Why do the same thing repeatedly when you can do it once and automate the rest? Automation is becoming extremely powerful (and popular) among marketers and businesses who are looking to scale and expand past trading hours. As apps, such as Marketo and Hubspot become more intuitive and affordable, automation will become more common.

  1. Purpose Driven Marketing

One of the most effective ways to extend your story is to give it a feel-good element. Businesses that partner with nonprofits or charities, or set up internal programs that “give back” in some way have a much stronger presence because their story resonates with the hearts of consumers. (This will be an excellent opportunity for nonprofits to develop partnerships with the private sector in 2017)

  1. Data Driven Marketing

There are two types of marketers: those who want to use what’s popular and those who use what works, regardless of whether it’s popular or not. Data tells you what’s really moving the needle, and the truth is that every marketer needs to be conscious of it. If you aren’t fluent in Facebook ads and conversion ratios, for example, then you’re missing a crucial part of every marketer’s essential toolbox.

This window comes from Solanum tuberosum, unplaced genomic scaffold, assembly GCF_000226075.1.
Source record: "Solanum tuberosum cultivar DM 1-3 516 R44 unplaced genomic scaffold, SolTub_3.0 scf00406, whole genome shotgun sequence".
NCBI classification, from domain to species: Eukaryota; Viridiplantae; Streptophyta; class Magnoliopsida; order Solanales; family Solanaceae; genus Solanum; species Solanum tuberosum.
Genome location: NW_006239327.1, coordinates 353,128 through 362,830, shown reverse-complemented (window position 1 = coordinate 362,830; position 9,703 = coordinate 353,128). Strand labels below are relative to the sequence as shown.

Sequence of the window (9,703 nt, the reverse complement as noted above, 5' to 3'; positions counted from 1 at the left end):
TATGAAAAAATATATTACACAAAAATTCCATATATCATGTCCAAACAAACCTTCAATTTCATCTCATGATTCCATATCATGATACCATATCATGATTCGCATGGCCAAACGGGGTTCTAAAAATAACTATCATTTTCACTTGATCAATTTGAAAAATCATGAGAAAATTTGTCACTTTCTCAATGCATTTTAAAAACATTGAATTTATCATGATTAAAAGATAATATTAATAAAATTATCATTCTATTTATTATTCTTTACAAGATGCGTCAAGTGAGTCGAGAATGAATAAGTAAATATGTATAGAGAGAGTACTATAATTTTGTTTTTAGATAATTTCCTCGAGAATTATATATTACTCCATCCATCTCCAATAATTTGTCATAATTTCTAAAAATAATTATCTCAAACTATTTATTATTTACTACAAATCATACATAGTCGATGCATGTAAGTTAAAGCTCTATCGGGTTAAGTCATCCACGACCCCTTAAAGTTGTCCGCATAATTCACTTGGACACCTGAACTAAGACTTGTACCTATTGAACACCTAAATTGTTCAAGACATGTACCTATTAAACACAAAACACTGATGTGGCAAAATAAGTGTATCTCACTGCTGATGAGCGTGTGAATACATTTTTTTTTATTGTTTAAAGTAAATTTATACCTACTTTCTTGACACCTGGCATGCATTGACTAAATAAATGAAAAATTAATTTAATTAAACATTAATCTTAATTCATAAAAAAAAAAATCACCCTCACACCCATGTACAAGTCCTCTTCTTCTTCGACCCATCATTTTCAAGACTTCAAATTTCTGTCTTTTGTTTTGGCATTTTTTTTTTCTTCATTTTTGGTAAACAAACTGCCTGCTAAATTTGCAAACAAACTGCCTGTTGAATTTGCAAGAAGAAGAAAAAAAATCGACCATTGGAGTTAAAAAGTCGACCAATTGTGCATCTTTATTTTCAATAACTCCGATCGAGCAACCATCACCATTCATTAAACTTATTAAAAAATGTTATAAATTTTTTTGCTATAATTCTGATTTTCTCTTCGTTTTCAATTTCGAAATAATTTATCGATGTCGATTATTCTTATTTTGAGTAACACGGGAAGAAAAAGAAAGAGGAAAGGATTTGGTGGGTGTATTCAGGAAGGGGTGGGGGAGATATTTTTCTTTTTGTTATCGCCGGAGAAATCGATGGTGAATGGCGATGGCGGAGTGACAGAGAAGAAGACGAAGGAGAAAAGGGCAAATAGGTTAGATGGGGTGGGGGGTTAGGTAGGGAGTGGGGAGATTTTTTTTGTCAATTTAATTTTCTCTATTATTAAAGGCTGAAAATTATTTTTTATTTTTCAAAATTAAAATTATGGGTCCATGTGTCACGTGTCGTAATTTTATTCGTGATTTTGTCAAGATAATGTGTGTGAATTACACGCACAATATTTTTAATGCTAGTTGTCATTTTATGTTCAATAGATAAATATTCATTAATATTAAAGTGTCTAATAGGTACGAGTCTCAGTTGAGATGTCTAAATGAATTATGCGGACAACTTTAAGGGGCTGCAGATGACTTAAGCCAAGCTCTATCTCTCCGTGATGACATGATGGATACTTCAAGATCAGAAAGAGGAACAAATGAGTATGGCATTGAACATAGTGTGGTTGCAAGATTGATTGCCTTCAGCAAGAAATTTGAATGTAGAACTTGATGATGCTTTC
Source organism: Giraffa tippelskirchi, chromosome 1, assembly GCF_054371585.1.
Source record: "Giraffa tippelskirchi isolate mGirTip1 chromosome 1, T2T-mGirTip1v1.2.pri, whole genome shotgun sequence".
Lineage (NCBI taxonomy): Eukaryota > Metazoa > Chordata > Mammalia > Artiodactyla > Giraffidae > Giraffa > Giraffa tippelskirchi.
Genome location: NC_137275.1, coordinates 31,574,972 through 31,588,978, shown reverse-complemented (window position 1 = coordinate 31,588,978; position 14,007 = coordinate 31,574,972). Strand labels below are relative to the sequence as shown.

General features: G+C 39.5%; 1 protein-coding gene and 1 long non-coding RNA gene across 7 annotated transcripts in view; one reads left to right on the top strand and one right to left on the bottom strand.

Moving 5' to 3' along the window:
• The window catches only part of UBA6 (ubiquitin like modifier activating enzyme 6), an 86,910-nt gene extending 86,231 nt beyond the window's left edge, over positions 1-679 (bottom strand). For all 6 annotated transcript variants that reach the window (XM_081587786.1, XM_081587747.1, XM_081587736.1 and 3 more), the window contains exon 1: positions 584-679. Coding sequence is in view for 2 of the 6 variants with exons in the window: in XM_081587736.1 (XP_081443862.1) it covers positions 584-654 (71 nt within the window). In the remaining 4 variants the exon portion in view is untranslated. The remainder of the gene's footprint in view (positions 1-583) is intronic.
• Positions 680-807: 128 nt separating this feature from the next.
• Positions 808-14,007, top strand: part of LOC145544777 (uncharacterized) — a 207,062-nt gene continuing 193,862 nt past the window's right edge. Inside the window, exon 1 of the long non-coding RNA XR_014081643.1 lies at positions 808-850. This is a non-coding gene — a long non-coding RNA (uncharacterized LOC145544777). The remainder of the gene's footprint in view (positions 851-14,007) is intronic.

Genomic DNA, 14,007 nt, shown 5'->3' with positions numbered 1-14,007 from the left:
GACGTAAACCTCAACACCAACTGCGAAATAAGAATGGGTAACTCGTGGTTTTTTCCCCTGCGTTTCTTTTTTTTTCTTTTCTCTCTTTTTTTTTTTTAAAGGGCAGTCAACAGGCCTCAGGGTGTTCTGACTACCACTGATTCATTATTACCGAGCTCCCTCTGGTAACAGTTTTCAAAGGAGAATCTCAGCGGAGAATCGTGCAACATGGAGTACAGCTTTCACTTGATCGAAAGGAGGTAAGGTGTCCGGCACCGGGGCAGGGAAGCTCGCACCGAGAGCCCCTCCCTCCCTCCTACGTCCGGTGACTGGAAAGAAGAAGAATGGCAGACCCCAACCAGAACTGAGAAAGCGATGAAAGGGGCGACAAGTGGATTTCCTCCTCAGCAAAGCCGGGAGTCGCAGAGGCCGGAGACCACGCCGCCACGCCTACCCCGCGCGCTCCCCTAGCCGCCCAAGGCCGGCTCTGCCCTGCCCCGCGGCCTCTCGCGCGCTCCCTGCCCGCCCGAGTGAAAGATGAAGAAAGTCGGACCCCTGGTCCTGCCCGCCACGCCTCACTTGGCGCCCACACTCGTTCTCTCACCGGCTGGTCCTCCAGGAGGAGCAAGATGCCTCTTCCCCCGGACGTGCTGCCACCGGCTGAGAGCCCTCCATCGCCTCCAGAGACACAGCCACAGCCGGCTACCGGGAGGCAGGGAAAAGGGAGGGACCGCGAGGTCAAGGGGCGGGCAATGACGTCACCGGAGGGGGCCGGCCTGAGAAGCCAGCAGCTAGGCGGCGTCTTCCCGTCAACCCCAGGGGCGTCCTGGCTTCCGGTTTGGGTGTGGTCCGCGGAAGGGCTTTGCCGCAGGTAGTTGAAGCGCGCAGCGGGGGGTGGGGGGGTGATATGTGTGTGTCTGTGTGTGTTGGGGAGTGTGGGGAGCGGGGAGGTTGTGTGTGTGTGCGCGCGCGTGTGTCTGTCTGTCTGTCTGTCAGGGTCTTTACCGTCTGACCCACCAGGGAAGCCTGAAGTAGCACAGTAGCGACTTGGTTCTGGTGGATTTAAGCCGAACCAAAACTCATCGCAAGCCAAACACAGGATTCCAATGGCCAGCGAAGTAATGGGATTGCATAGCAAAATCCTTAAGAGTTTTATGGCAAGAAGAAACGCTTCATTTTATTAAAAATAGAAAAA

1. Social Media “Buy” Buttons

We are moving into an age where purchasing doesn’t need to happen on a third-party site. Users are on a social platform, so why should they have to leave to buy something?  “Buy” buttons are quickly turning social media sites such as Facebook and Pinterest into social shopping experiences.

  1. Dark Social

The hardest part about tracking traffic, conversions and shares is that you’re not always sure what the sources are. With the rise of encrypted and private messaging apps (where people still share lots of content with each other), you may want to invest in tools, such as Google Analytics that can measure, to some degree, where this “dark” traffic is coming from.

  1. Embrace The lOT (Internet of Things)

Should your thermostat talk to you? How about a refrigerator that informs you when you’re low on milk, and then gives you the option to place an order immediately? Everyday objects are beginning to connect to the internet, and this trend is going to open doors for marketers to integrate with the everyday lives of consumers. Watch this trend closely, because it’s going to boom!